Yeah, I'm getting pretty frustrated with the situation myself. His dilly dallying has definitely become annoying. I think they jumped the gun with Libya and the Russians and the Chinese weren't too happy with that, so I'm sure that's playing into the equation, although I can't see it being too big of an issue since the Russians are still feeding arms to Assad. The only other thing I can think of (making the two situations different) is that Israel is next door and they obviously didn't want major instability, but I think we're way past that point now. Needless to say, I'm pretty dumbfounded on this one.
 

Silverton

National Team Player
Nov 6, 2004
4,524
6
#53
I just think Syria's situation is so complicated (too many variables and factors to consider) and the outcome will have such great repercussions - I mean geographically, they may be the most important Mid-East country.

Victory will come from God alone. Kudos to the Syrians for the fight, they have virtually lost everything but their faith and they are fighting against Bashar Assad and the legacy of his criminal father.
 
May 9, 2004
15,126
179
#54
هر دو گروه
هم رژیم سوریه هم این تروریست هایی که اسم خودشان را ارتش ازاد و جهاد و نصره و گردان عمر و گردان معاویه گذاشتند قاتل و امد کش هستند
مگه همین ها یک هفته پیش در دمشق یک ماشین رو منفجر نکردند شصت هفتاد نفر کشته شدند
و دو هفته پیش کنار یک مدرسه بمب گذاری کردند و کودکان را کشتند جرمشان این بود که بین انها بچه های چند افسر ارتش بودند
بعد میروند توی خانه های مردم سنگر میگیرند اگر رژیم که دست کمی از خودشان ندارد موشک زد ننه من غریبم در می اورند
وحاضر هم نیستند مذاکره کنند
می خواهند با جنگ رژیم را از بین ببرند رژیم هم ارتش دارد نیرو دارد حکما کشت و کشتار می شود
دیگر گله کردن چرا؟
میروند بچه های ارتشیان را می کشند دها کودک بیگناه
انوقت وقتی پدران اینها میان و خانه هایشان را ویران می کنند می گویند چرا؟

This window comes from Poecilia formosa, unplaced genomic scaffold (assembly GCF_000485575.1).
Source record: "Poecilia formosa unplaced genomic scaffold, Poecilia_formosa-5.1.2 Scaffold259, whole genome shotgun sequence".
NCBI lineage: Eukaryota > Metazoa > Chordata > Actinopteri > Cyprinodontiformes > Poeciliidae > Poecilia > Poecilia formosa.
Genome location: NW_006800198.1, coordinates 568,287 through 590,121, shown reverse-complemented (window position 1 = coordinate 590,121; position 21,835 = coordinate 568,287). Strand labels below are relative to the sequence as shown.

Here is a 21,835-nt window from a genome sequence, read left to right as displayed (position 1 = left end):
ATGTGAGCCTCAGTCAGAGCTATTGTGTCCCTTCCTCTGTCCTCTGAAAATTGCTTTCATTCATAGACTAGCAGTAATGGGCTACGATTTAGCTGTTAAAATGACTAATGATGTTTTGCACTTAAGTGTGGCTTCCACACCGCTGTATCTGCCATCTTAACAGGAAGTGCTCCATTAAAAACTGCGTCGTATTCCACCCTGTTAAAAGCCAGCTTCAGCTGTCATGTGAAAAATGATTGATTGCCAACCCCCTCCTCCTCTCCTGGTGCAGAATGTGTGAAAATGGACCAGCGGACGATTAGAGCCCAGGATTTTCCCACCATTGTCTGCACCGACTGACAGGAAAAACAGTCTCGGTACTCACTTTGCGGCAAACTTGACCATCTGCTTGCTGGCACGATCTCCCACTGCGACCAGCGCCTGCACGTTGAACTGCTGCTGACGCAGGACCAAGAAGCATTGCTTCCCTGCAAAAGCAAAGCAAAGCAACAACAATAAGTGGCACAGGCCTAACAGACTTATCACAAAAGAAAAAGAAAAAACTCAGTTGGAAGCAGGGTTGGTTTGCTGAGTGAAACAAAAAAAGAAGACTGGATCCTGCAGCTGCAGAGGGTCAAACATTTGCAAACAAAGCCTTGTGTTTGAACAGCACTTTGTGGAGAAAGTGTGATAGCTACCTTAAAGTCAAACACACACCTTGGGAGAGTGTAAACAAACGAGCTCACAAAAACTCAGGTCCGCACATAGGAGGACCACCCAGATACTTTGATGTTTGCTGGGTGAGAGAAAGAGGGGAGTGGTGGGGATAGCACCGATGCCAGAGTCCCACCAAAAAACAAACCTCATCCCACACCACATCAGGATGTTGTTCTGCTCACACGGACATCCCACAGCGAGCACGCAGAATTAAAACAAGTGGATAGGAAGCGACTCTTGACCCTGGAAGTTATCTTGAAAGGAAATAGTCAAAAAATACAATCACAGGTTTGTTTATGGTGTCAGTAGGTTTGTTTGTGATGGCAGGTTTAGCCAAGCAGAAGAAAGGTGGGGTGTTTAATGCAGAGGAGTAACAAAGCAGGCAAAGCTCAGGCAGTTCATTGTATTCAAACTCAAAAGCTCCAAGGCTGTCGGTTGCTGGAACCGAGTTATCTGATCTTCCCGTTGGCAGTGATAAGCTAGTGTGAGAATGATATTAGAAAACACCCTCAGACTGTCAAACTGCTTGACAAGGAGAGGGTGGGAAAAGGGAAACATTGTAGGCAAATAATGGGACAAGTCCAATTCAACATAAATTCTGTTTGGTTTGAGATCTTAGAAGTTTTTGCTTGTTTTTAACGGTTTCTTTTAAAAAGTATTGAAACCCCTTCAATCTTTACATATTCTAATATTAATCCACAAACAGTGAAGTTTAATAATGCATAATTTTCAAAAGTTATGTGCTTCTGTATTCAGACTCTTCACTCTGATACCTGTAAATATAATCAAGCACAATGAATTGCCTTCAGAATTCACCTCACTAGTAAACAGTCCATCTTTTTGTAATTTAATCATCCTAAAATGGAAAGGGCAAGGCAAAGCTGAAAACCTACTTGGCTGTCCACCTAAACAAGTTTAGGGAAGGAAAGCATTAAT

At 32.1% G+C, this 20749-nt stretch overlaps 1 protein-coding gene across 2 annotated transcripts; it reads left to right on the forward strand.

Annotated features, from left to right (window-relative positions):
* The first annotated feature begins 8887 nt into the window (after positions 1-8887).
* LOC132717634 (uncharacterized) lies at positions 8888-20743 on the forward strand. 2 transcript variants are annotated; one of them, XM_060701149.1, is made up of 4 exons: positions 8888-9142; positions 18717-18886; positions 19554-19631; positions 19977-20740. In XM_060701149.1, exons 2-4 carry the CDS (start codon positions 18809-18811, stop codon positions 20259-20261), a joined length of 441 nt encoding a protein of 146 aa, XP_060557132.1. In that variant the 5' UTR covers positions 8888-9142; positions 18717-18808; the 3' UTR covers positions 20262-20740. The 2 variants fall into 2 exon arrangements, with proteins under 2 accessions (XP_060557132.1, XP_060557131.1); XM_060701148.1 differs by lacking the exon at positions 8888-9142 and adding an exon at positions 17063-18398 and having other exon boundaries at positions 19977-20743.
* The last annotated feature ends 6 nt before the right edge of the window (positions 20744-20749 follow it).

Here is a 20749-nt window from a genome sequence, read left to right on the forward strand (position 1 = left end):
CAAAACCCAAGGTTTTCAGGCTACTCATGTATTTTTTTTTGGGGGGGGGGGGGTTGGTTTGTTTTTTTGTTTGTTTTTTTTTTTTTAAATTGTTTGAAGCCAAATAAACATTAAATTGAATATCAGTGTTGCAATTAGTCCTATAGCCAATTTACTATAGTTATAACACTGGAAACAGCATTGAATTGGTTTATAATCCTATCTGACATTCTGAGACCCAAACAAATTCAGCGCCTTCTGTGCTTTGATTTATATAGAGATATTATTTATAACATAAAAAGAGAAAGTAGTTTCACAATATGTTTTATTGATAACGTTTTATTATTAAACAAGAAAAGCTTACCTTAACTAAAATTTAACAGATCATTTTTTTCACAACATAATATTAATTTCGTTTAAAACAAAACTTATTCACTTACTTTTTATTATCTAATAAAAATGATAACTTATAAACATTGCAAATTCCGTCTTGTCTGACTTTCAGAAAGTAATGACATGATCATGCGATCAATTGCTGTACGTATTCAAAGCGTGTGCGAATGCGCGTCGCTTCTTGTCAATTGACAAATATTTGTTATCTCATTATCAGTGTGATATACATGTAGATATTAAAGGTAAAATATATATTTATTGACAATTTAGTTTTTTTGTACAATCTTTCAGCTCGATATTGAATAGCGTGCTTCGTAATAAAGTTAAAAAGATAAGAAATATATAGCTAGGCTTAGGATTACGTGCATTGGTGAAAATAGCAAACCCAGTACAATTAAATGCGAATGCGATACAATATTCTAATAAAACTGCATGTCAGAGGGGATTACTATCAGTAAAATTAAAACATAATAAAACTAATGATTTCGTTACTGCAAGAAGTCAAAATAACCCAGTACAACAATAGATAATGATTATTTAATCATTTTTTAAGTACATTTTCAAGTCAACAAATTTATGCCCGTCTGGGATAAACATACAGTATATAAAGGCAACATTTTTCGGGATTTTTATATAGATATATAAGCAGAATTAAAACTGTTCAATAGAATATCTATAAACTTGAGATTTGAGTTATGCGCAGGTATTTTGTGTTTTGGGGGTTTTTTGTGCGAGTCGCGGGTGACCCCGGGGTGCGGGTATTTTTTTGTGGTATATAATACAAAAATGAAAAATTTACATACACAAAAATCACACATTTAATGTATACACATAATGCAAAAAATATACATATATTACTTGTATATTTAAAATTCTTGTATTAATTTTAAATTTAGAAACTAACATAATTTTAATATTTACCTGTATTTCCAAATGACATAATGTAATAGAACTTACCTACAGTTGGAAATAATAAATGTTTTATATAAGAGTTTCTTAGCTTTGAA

خوب نکش
 
Jun 9, 2004
13,753
0
Canada
#56
As it turns out, the new arms have been purchased from Croatia by the Saudis - this was revealed by NYT on Monday and I must have missed it. As a result of that article, Croatia is now pulling out its peace keeping force from the Golan heights, despite denying the arms sales.


Croatia Is Withdrawing Soldiers From Israel-Syria Frontier

By DAN BILEFSKY
February 28, 2013
New York Times



Prime Minister Zoran Milanovic of Croatia said Thursday that his country would withdraw its soldiers from a United Nations peacekeeping force in the Golan Heights after reports that Croatia was selling weapons that were being funneled to antigovernment fighters in Syria. Croatia has nearly 100 soldiers serving with the United Nations Disengagement Observer Force, which is responsible for maintaining the fragile calm between Israeli and Syrian troops at the demilitarized zone along Syria’s Golan frontier that was established after a cease-fire ended the 1973 war. The decision to withdraw the soldiers from the area came after The New York Times reported on Monday that Saudi Arabia had underwritten a large purchase of infantry arms in Croatia.

Croatia has denied selling weapons to either Saudi Arabia or the Syrian rebels. But Mr. Milanovic said that reports of the sales had put Croatian soldiers at risk and that he was compelled to withdraw them because their safety could no longer be assured. “We can deny over and over again, but everyone has already read these reports and our soldiers are no longer safe,” he said at a cabinet meeting in Zagreb, the capital, citing the Times article. “We want them to return home safe and sound.”